Consecrating Hemingway in the Red Square

Frederick White of Utah Valley University described the Soviet Union’s efforts to incorporate Ernest Hemingway into their literary canon.

ErnestHemingwayPROVO, Utah (Oct. 13, 2016)—Today it’s impossible to take an American literature class without at least skimming Ernest Hemingway. Though he famously spent much of his life abroad – becoming, along with F. Scott Fitzgerald and Gertrude Stein, a member of the expatriate “Lost Generation” – his work has been celebrated in the U.S. for its tight, straightforward prose, and Dr. James Nagel of the University of Georgia has credited him with having “changed the nature of American writing.” So it comes as a surprise that another nation tried to claim Hemingway as its own: the Soviet Union.

In a special guest lecture, Frederick H. White – Associate Vice President of Engaged Learning at Utah Valley University – presented “Ernest Hemingway and the Soviet Literary Market (ca. 1930s),” explaining how the U.S.S.R. came to court Hemingway and why.

In 2007, Pascale Casanova published her book The World Republic of Letters which posited that in order to qualify as world literature, a work must first be recognized, translated and critiqued in France. Though White disagrees with this position, he found it similar to the position taken by Soviet leadership in the 1930s as they fought to define Moscow as the capital of world culture.

“If you think about the Soviet Union in the 1930s, this is not a very stable period,” White said. Stalin had only recently consolidated his power and the nation was still recovering from war and moving into industrialization. And yet in the midst of this upheaval, the government dedicated precious resources to translating and publishing works of foreign writers.

Citing Moscow, the Fourth Rome by Katerina Clark of Yale University, White explained, “Soviet leadership sought to legitimize and codify their regime through the written text.” At the time, many European powers were reluctant to recognize the Soviet government, which had risen violently only years before. And as the Russian populace became more literate, they were in similar need of convincing. “In a post-capitalist 1930s, cultural capital . . . proved to be a legitimizing asset, one that relied heavily on a sanctioned list of great writers and great books.”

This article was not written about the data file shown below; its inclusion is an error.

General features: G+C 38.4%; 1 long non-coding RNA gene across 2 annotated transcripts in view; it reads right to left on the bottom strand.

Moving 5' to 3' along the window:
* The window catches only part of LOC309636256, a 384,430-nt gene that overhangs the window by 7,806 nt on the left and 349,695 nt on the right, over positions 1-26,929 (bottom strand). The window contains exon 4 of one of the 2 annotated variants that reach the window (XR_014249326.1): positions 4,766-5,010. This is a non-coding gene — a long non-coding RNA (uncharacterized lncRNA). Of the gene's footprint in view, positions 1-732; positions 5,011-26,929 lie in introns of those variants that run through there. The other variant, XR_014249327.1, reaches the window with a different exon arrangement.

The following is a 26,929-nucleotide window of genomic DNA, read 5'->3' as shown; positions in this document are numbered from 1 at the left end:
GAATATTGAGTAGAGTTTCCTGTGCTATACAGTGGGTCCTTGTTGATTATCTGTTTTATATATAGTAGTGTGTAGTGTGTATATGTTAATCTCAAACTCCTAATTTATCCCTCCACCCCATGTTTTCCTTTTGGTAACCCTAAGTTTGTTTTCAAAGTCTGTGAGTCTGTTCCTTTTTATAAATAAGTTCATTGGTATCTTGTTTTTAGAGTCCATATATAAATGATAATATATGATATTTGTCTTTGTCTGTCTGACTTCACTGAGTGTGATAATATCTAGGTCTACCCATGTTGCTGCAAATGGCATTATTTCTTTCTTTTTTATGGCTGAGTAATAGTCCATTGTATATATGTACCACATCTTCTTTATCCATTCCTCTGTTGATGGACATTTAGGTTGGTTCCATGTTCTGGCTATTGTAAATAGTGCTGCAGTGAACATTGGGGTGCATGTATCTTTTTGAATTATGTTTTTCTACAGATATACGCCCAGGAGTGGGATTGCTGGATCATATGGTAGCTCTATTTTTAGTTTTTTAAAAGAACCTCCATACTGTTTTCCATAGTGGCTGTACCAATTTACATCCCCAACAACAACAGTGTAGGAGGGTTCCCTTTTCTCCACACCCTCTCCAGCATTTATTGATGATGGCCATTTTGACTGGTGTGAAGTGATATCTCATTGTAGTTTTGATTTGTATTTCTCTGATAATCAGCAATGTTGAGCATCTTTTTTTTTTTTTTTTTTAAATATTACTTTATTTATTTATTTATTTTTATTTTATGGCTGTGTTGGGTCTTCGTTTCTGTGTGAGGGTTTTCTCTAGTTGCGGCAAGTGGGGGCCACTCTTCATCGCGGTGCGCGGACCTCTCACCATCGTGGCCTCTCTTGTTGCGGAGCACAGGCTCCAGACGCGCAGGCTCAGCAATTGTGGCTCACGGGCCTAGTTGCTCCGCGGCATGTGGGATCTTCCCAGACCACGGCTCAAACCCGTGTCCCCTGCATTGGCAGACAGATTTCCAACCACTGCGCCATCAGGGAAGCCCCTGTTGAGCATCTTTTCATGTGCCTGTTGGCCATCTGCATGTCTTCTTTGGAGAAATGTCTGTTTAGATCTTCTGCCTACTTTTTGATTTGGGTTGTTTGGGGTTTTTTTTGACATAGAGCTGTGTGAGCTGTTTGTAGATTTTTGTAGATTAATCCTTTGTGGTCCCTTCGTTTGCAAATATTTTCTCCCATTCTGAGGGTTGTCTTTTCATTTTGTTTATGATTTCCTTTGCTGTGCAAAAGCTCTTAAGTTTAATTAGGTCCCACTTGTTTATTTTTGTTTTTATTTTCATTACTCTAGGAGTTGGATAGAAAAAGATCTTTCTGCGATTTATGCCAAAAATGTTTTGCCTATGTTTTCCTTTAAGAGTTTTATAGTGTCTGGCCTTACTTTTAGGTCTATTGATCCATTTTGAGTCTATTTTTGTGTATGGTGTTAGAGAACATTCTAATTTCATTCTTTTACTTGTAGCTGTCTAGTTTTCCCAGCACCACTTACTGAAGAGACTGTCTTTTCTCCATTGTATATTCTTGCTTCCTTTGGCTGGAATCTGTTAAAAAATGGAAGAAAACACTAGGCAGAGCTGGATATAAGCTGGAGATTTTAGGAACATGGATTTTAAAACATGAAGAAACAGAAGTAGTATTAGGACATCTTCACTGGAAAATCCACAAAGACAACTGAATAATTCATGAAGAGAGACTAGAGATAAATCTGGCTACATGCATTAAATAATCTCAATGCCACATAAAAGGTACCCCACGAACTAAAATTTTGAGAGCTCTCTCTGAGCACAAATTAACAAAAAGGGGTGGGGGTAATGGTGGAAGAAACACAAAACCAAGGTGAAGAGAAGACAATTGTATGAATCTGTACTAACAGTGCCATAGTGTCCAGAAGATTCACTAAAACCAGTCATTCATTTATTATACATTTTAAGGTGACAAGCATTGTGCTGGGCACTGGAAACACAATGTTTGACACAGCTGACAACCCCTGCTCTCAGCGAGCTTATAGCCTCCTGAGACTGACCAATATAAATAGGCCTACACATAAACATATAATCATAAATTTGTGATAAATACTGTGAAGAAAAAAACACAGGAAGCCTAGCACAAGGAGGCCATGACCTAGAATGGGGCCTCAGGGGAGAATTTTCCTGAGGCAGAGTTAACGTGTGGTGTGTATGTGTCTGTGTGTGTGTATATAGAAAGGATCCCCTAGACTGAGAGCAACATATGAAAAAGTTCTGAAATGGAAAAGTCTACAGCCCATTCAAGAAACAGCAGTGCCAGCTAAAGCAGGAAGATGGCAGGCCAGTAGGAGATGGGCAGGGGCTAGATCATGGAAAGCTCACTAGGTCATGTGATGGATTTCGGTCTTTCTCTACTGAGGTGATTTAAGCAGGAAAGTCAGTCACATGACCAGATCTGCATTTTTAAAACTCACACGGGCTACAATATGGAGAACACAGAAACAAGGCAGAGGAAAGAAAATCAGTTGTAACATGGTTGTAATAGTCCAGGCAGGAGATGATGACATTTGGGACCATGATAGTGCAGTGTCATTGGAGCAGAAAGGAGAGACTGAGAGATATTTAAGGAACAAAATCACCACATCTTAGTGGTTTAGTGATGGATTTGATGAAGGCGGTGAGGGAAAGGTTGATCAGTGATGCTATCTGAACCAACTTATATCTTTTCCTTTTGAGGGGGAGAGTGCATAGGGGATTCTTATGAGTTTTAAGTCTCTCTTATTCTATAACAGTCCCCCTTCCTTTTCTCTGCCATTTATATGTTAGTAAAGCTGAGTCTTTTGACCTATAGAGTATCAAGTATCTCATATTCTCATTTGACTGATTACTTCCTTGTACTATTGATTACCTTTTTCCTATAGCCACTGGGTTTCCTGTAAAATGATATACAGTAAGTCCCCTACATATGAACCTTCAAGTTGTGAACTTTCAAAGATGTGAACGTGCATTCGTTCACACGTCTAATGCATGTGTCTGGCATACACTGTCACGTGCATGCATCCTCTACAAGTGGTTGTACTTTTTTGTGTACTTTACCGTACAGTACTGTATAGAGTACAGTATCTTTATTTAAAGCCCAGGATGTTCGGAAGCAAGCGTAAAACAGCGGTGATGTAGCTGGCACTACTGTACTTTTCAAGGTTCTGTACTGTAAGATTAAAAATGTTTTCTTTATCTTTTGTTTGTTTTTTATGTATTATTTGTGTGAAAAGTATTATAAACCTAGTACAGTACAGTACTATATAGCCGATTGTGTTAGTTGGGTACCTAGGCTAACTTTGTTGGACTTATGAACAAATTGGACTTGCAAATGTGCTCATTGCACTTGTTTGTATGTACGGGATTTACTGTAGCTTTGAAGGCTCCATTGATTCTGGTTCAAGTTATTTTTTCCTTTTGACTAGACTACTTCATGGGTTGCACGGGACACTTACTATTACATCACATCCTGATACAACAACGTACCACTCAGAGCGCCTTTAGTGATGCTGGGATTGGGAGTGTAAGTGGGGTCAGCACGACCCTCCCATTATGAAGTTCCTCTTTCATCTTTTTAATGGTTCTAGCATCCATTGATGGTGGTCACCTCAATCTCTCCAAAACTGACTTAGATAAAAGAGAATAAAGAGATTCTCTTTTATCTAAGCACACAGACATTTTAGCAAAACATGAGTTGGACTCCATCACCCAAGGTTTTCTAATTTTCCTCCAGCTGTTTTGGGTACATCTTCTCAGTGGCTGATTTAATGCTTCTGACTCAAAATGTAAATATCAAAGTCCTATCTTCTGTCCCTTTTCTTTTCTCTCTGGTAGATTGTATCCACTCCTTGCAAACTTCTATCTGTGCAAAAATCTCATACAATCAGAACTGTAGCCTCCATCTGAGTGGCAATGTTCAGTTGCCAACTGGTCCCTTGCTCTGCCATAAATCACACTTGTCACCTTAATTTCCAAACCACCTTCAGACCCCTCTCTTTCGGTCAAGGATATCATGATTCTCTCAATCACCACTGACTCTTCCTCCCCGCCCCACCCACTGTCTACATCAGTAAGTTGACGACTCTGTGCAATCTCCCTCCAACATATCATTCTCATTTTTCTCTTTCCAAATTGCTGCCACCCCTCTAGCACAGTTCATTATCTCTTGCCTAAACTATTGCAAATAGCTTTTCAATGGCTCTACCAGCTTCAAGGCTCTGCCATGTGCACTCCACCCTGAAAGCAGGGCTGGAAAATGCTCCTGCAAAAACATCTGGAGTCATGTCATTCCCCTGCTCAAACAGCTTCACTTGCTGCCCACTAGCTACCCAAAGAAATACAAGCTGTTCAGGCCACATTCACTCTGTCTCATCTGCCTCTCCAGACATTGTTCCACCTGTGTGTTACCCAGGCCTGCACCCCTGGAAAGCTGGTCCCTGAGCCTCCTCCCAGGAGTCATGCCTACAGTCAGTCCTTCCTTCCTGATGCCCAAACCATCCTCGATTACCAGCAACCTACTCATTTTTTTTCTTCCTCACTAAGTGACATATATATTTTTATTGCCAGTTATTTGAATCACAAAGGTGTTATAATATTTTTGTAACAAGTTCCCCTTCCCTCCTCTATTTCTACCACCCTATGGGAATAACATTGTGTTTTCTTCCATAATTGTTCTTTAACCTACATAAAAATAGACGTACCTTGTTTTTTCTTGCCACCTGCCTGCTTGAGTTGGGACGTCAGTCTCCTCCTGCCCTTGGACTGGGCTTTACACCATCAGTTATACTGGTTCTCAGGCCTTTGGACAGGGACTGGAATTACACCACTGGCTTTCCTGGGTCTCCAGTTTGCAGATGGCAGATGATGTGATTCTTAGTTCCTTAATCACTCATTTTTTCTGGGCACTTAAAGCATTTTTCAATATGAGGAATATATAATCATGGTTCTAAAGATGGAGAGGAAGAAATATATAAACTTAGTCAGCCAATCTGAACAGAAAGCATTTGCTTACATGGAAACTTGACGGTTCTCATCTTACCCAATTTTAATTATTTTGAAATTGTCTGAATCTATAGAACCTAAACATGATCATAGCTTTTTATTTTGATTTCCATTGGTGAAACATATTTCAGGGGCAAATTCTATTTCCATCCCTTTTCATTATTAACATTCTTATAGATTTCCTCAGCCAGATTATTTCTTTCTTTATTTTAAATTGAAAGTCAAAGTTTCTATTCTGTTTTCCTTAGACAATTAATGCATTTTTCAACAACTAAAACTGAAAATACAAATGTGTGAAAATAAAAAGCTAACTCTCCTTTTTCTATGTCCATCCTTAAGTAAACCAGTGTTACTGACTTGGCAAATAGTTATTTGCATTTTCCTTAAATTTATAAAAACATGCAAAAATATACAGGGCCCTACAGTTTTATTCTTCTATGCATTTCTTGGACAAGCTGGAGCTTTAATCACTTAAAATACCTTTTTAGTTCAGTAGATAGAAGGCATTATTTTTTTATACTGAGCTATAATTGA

As the Nazis burned books in Berlin, the Soviets presented themselves as guardians of the world’s literary traditions. However, only traditions that supported Soviet ideals were worth protecting. Ivan Kashkin, a major figure in Soviet translation, believed that he had found such ideals in Hemingway. He not only translated many of the American’s short stories into Russian, but also proceeded to write scholarly articles and commentaries in their defense.

White referred to Kashkin’s work as one of interpretation and consecration: presenting Hemingway as a paragon of Soviet ideals. To do so, Kashkin used characters from his short stories and novels to craft an image of Hemingway that made him fit into the Soviet literary market. For example, in 1935, Hemingway wrote “Who Murdered the Vets?” in which he criticized the United States government for its treatment of WWI veterans. Kashkin immediately translated and published the opinion piece, adding a footnote that Hemingway was consciously on the side of the Russian revolutionary movement.

Surprisingly, Hemingway complied with Kashkin’s efforts. White explained, “Hemingway was very aware of his own literary career and what he needed to keep growing.” Hemingway understood that if he wanted to enter new markets, it would have to be by invitation and on their terms. He and Kashkin communicated openly, and Hemingway encouraged the Russian to continue writing about him.

In 1939, Kashkin made a bold decision. “Kashkin tries to do . . . what was necessary to fully consecrate an author, which is provide them with a Soviet biography . . . and to provide an interpretation of the key literary works that would fit somehow into the grander narratives that were being expected,” White said. Kashkin proceeded to write a biography of the then 40-year-old Hemingway. Once again, he argued that readers should ignore Hemingway’s exploits and instead look at Hemingway’s literary characters in order to understand the man.

And who was that man? Kashkin concluded his biography thusly: “Hemingway directly states ‘this land is ours’ and consciously takes it upon his shoulders to share the burden of saving the world. In him awakens the will to struggle that leads people to do great things.”

This summation of Hemingway’s character is at odds with every other subsequent portrait composed by critics. But White reminded his audience that Kashkin’s goal was not to present Hemingway himself, but a version of Hemingway. Though Kashkin’s efforts to consecrate Hemingway ultimately failed, they were born out of hope that the Western author would in turn consecrate the Soviet Union with his approval.

—Samuel Wright (B.A. American Studies ’16)

Samuel covers events for the Department of Linguistics and English Language for the College of Humanities. He is a senior pursuing a degree in American studies with a minor in editing.